- Holmes on Natural Law
My dear Laski,
Your remark about the "oughts" and system of values in political science leaves me rather cold. If, as I think, the values are simply generalizations emotionally expressed, the generalizations are matters for the same science as other observations of fact. If, as I sometimes suspect, you believe in some transcendental sanction, I don't. Of course, different people, and especially different races, differ in their values—but those differences are matters of fact and I have no respect for them except my general respect for what exists. Man is an idealizing animal—and expresses his ideals (values) in the conventions of his time. I have very little respect for the conventions in themselves, but respect and generally try to observe those of my own environment as the transitory expression of an eternal fact.
So the eighty-eight year old Oliver Wendell Holmes wrote to Harold Laski on September 15, 1929, just weeks before the stock market crashed plunging the world into depression.
What are we to make of Holmes's statements? "Values," he says, are merely "generalizations emotionally expressed." As such, they are "matters for the same science as other observations of fact." They have no "transcendental sanction." Of course, different people, and, especially, different peoples (what Holmes calls "races"), "differ in their values." These differences are mere "matters of fact," and deserve no particular respect beyond the respect owed to "what exists." That is, the acknowledgment that it exists—the acknowledgment that things are as they are. "Man is an idealizing animal," Holmes says. Man expresses his ideals in "conventions." The "conventions" themselves aren't worthy of any particular regard, but it makes sense for people generally to observe the conventions of their environment as "an expression," albeit a "transitory" one, of"an eternal fact."
What is Holmes affirming and what is he denying?
In asserting that "values" are "generalizations emotionally expressed," I take Holmes to be denying that there are objective truths about what it is ultimately reasonable to want and to consider worthy of acting to realize, attain, preserve, promote, and participate in. "Values" are, rather, subjective, according to Holmes, inasmuch as they are given by emotion, which varies from person to person and from culture to culture, and are not susceptible of rational evaluation. People act in light of their values; but values provide merely emotional, and not rational, motivation.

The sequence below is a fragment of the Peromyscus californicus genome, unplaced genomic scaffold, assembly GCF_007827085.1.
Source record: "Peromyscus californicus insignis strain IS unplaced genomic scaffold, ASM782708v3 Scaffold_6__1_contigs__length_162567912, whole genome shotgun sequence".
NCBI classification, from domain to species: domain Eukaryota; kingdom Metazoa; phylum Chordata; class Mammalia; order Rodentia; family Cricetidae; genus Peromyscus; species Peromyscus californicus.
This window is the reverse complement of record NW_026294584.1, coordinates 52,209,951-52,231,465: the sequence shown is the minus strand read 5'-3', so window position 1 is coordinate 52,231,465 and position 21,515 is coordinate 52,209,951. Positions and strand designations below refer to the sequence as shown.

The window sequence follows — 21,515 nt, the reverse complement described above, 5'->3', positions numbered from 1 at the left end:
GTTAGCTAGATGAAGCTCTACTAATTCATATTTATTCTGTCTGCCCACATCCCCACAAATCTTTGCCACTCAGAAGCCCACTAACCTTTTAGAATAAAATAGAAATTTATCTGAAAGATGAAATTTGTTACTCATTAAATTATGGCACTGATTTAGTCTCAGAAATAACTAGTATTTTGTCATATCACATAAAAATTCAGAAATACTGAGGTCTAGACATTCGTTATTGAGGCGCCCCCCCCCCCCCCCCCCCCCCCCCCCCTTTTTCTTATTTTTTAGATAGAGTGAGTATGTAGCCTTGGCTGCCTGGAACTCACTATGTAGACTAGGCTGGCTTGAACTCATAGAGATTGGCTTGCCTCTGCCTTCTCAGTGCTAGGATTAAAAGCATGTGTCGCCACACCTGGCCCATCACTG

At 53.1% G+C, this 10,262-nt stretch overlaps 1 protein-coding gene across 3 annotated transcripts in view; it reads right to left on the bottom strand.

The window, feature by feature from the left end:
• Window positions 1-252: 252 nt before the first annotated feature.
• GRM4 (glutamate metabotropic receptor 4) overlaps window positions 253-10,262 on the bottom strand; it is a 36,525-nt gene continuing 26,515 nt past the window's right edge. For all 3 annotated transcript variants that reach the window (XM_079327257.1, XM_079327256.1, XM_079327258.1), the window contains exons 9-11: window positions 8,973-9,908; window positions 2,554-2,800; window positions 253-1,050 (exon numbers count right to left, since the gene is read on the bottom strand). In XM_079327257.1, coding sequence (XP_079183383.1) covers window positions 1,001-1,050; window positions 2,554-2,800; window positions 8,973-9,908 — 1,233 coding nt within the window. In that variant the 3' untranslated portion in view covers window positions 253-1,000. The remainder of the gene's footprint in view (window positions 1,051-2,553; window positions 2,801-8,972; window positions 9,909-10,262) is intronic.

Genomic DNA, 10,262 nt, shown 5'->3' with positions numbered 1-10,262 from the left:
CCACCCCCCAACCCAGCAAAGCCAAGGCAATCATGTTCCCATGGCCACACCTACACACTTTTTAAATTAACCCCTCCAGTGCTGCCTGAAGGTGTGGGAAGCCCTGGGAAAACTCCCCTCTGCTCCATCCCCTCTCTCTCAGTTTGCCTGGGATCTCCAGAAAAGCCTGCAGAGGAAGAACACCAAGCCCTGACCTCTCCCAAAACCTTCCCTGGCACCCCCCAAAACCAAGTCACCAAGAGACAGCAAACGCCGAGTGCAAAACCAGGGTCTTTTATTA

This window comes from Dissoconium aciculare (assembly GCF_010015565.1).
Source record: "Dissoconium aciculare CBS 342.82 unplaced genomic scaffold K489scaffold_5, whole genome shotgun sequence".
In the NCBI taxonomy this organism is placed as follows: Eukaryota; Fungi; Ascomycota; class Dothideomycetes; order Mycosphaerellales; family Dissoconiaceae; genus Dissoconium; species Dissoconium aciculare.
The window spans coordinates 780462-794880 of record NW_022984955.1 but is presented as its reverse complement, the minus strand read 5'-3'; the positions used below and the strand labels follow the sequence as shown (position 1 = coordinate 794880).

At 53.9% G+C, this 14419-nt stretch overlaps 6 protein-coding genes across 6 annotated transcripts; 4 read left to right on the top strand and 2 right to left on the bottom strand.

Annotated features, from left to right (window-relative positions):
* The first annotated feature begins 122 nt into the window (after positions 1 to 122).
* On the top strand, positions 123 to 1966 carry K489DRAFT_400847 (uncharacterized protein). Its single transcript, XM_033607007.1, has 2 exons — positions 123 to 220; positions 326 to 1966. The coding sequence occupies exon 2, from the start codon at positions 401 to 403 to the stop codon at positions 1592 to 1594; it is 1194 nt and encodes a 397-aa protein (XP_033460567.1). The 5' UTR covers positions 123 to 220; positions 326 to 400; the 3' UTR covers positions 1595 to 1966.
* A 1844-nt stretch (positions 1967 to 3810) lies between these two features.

Thus it is that values are, according to Holmes, matters for "the same science as other observations of fact," that is to say, positive science—the science of "what is." Holmes disbelieves in the possibility of normative science or rationality—the use of intellectual faculties to ascertain objective truths about what one ought to want, what is worth wanting and what isn't. Hitler's hatred of Jews, or ancient Rome's quest for glory in the conquest and domination of other peoples, are, or were, expressions of subjective values. Under Holmes's view, they are intrinsically neither more nor less rational than the opposing values of others—say Mother Teresa and the Quakers. Of course, reason—positive science—can inquire whether Hitler really hated Jews, and, if he did, what caused his hatred; it can inquire whether the Romans really sought glory in conquest and domination, and, if so, why. But reason is, according to the account Holmes provides, powerless to judge the rightness of wrongness of Hitler's values or Rome's, whatever they were; nor can it identify the values of Mother Teresa as rationally superior to Hitler's, or the values of the Quakers as more reasonable than those of the Romans.
From the point of view of rational inquiry, according to Holmes, people's values are just facts—ethically neutral facts—about the world—like the fact that sharks kill and eat seals, or that a hurricane struck southern Florida, or that AIDS is ravaging sub-Saharan Africa. We may, according to our own "value system," deplore Hitler's values; indeed, we may, in light of our own subjective values, be willing to fight and die to frustrate Hitler's ends. But, according to Holmes, our ultimate values are, from...